Hospital patients who speak the same language as their physicians end up healthier, according to new research.
The study, which was published in the Canadian Medical Association Journal, found that hospital patients had shorter stays and were less likely to die, fall, or catch infections during their treatment if they had a physician speaking their language.
The researchers examined medical records for home-care care recipients in Ontario, Canada, between 2010 and 2018. In total, they looked at 189,690 records.
A third of Ontario’s population doesn’t speak English as a first language. Among these home-care recipients, 84% were English speakers (Anglophones), 13% spoke French (Francophones) and 2.7% spoke other languages (Allophones).
The researchers examined whether these patients were treated by a physician who spoke their first language (language concordant) or didn’t (language discordant).
“We found that patients who received language-discordant care had more adverse events (such as falls and infections), longer hospital stays and were more likely die in hospital,” the researchers told Cosmos over email.
Francophones treated by a French speaker were 24% less likely to die, while Allophones’ chances of death dropped by 54% when they had language-concordant care.
The authors float a few reasons for this disparity. Previous studies have shown that better patient-physician communication leads to faster and more accurate diagnoses, and more patient cooperation – both of which have better health outcomes on average. Language discordance, on the other hand, correlates to cultural differences between patients and healthcare workers, which is typically bad for patients.
“These are staggering findings that make a strong case for providing care in the same language for linguistic minorities in hospitals,” says co-author Dr Peter Tanuseputro, a physician scientist in the Department of Medicine of The Ottawa Hospital, Institut du Savoir Montfort and Bruyère Research Institute, Ottawa, Ontario.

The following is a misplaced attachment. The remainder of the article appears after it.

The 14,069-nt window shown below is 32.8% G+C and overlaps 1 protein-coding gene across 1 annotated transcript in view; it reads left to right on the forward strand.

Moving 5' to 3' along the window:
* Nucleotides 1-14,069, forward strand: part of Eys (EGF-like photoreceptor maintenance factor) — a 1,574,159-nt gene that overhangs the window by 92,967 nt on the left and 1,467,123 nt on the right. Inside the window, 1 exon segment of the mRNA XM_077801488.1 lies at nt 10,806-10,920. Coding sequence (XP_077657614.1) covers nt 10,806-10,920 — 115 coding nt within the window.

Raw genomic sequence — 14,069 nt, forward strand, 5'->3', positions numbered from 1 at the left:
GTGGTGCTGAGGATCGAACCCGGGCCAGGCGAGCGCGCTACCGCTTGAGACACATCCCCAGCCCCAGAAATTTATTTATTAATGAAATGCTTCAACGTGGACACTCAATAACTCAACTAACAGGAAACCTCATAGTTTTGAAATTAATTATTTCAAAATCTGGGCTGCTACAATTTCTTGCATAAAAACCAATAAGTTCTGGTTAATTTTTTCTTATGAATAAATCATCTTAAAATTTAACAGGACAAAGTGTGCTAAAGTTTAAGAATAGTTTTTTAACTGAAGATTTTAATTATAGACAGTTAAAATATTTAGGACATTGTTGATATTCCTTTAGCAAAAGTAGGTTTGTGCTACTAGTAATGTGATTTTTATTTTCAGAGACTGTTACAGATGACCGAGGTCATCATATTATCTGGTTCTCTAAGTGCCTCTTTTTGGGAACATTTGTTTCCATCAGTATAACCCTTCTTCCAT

“It’s clearly easier to convey important information about your health in your primary language. Regardless, the more than doubling in odds of serious harms, including death, for patients receiving care in a different language is eye-opening.”
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Just 44% of Francophones and under 2% of Allophones received care from physicians who spoke their language. For comparison, 58% of physicians in the study spoke English exclusively.
“We expect these disparities to be more pronounced in linguistically diverse populations for the following reason: the odds of receiving care from a physician who speaks your primary language decreases if there are more linguistic groups in the population,” the researchers told Cosmos.
“We believe that the results of our study highlight the importance of identifying patients who live in minority language communities so that appropriate strategies can be implemented to increase the provision of language-concordant care to these patients.”
This means hospitals should ask patients what languages they speak, establish directories of their staff’s language proficiencies, refer patients to doctors who share their languages, and use professional interpreters.
“Furthermore, a healthcare system’s ability to provide language-concordant care depends on the languages spoken by physicians, which should match that of the general population,” say the researchers.
“This could be optimised by recruiting physicians with specific language proficiencies, and by dedicating resources to increase opportunities for medical education among minority language communities.”
Ellen Phiddian is a science journalist at Cosmos. She has a BSc (Honours) in chemistry and science communication, and an MSc in science communication, both from the Australian National University.
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